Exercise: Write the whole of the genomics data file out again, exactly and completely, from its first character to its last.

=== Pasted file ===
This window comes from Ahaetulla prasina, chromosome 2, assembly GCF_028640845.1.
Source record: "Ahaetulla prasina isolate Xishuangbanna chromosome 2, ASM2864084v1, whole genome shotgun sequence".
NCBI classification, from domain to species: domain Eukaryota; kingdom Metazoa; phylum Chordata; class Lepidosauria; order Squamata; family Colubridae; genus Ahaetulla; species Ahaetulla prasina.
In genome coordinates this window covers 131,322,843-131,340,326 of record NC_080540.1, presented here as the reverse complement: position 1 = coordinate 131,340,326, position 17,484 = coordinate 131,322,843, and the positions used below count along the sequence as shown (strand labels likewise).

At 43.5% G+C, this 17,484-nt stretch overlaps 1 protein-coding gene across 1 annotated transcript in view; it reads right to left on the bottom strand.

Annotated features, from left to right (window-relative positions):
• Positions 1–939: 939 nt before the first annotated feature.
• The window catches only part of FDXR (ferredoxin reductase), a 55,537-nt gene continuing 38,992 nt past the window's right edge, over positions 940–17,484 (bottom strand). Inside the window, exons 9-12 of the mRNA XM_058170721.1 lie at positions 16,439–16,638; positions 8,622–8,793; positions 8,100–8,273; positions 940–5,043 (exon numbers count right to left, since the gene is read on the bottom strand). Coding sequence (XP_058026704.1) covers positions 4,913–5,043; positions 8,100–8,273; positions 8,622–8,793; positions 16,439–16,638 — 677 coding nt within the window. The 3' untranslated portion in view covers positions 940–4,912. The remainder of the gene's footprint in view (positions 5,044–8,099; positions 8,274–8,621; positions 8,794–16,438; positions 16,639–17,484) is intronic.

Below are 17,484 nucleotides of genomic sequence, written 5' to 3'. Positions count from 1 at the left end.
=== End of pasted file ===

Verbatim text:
This window comes from Ahaetulla prasina, chromosome 2, assembly GCF_028640845.1.
Source record: "Ahaetulla prasina isolate Xishuangbanna chromosome 2, ASM2864084v1, whole genome shotgun sequence".
NCBI classification, from domain to species: domain Eukaryota; kingdom Metazoa; phylum Chordata; class Lepidosauria; order Squamata; family Colubridae; genus Ahaetulla; species Ahaetulla prasina.
In genome coordinates this window covers 131,322,843-131,340,326 of record NC_080540.1, presented here as the reverse complement: position 1 = coordinate 131,340,326, position 17,484 = coordinate 131,322,843, and the positions used below count along the sequence as shown (strand labels likewise).

At 43.5% G+C, this 17,484-nt stretch overlaps 1 protein-coding gene across 1 annotated transcript in view; it reads right to left on the bottom strand.

Annotated features, from left to right (window-relative positions):
• Positions 1–939: 939 nt before the first annotated feature.
• The window catches only part of FDXR (ferredoxin reductase), a 55,537-nt gene continuing 38,992 nt past the window's right edge, over positions 940–17,484 (bottom strand). Inside the window, exons 9-12 of the mRNA XM_058170721.1 lie at positions 16,439–16,638; positions 8,622–8,793; positions 8,100–8,273; positions 940–5,043 (exon numbers count right to left, since the gene is read on the bottom strand). Coding sequence (XP_058026704.1) covers positions 4,913–5,043; positions 8,100–8,273; positions 8,622–8,793; positions 16,439–16,638 — 677 coding nt within the window. The 3' untranslated portion in view covers positions 940–4,912. The remainder of the gene's footprint in view (positions 5,044–8,099; positions 8,274–8,621; positions 8,794–16,438; positions 16,639–17,484) is intronic.

Below are 17,484 nucleotides of genomic sequence, written 5' to 3'. Positions count from 1 at the left end.